Amcor flattens the problem of recycling tiny bottles

Amcor Global

Wednesday, 01 December, 2021

Amcor flattens the problem of recycling tiny bottles

Amcor Rigid Packaging has developed a simple method of increasing the recyclability of tiny bottles that usually fall through the cracks and end up in the garbage.

Small 50 mL bottles, such as the ones used to serve alcohol in planes and hotel fridges, often make their way into the garbage instead of the recycling because they are too small to be easily isolated within recycling facilities. This is despite the bottles being composed of recyclable material.

The problem is that, in essence, the bottles are too small to be adequately sorted and end up being disposed of with broken glass. Billions of these bottles are sent to landfill each year because of this simple but concerning situation.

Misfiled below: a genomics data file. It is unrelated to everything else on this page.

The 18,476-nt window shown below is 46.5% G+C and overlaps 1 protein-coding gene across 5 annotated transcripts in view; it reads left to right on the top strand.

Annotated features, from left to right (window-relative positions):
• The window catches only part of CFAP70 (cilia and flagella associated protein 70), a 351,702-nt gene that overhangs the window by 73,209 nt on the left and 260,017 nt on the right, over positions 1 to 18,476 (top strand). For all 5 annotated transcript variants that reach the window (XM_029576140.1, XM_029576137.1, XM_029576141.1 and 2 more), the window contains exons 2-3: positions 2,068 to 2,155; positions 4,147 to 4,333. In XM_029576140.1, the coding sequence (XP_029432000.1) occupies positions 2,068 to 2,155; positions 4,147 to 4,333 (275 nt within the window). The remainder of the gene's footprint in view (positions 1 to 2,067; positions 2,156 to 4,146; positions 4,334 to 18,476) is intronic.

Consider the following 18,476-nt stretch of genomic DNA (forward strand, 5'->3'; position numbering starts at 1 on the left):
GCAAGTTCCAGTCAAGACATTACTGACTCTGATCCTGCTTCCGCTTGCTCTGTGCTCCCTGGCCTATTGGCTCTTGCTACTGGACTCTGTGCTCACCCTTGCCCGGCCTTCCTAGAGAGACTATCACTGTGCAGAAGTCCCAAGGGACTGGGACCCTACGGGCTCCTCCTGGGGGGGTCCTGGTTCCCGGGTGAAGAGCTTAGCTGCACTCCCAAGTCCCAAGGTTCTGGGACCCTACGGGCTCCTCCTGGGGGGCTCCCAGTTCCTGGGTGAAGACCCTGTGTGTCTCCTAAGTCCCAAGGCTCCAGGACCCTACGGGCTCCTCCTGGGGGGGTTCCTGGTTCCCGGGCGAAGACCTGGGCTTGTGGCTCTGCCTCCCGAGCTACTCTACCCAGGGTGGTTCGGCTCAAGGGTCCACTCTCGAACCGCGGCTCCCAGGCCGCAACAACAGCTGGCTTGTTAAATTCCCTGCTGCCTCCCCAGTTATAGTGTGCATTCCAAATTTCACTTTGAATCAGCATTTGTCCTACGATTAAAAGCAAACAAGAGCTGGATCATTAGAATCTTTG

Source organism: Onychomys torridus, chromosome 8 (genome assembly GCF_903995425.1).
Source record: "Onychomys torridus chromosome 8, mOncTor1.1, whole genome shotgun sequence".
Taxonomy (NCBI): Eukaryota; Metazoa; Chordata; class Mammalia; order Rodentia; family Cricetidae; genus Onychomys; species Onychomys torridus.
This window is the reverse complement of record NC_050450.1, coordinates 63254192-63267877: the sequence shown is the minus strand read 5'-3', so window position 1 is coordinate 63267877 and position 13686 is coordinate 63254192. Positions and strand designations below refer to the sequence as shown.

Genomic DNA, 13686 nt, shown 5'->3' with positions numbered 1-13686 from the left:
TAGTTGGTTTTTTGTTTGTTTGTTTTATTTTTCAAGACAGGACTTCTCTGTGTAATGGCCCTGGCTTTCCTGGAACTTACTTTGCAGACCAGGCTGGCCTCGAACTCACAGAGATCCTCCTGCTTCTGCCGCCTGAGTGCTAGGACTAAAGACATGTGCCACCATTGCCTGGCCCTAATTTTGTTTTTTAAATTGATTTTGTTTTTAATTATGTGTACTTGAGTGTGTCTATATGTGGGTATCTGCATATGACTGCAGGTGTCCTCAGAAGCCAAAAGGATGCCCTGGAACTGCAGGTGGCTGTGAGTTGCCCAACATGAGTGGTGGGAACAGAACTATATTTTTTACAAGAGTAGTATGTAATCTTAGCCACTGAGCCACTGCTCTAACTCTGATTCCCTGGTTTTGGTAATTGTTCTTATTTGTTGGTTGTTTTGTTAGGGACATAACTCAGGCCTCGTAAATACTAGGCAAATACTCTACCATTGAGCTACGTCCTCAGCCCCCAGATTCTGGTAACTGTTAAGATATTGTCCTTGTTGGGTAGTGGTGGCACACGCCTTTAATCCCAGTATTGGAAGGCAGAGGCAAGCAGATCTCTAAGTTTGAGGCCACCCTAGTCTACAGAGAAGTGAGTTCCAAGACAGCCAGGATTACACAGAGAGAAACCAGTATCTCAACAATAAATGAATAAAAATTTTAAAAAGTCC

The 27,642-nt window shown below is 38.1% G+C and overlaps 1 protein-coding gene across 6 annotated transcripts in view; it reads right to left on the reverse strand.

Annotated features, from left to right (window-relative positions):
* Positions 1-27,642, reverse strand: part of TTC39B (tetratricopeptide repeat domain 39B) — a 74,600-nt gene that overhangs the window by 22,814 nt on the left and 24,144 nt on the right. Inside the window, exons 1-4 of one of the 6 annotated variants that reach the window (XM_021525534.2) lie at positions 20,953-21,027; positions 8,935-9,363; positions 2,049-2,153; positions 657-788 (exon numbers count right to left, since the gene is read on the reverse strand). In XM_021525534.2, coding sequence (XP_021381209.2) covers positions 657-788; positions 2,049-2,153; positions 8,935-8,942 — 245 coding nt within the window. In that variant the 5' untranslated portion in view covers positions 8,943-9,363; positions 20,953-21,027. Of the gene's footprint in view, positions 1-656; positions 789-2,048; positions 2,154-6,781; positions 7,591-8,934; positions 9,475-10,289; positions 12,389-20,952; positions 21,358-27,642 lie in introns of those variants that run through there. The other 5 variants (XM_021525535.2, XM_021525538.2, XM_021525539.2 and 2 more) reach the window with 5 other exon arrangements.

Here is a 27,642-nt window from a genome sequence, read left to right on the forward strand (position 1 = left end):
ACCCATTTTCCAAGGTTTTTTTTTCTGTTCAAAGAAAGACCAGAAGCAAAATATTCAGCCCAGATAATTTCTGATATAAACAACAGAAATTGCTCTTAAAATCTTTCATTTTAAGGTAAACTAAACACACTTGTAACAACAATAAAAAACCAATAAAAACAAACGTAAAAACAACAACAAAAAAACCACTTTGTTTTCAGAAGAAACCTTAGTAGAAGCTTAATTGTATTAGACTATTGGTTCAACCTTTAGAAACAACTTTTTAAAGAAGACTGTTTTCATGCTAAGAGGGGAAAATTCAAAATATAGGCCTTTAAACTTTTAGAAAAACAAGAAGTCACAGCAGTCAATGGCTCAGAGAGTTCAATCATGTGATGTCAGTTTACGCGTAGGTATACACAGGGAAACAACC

The solution to this issue was discovered by Amcor, whose engineers were trying to find ways of preventing these bottles ending up where they shouldn’t be. When testing the collapsibility of the bottles it came to light through a simulation that if these small bottles are altered such that they collapse in a specific way — with a collapsed width of 5 cm — they become easier to capture for recycling and fewer of them fall through the cracks.

Amcor is now testing new bottles that have specifically engineered failure points that cause this ideal form of collapsing. If the testing proves successful and the new bottle design is widely instituted, the change has the potential to result in many bottles ending up with other PET bottles and recycled instead of being sent to landfill.

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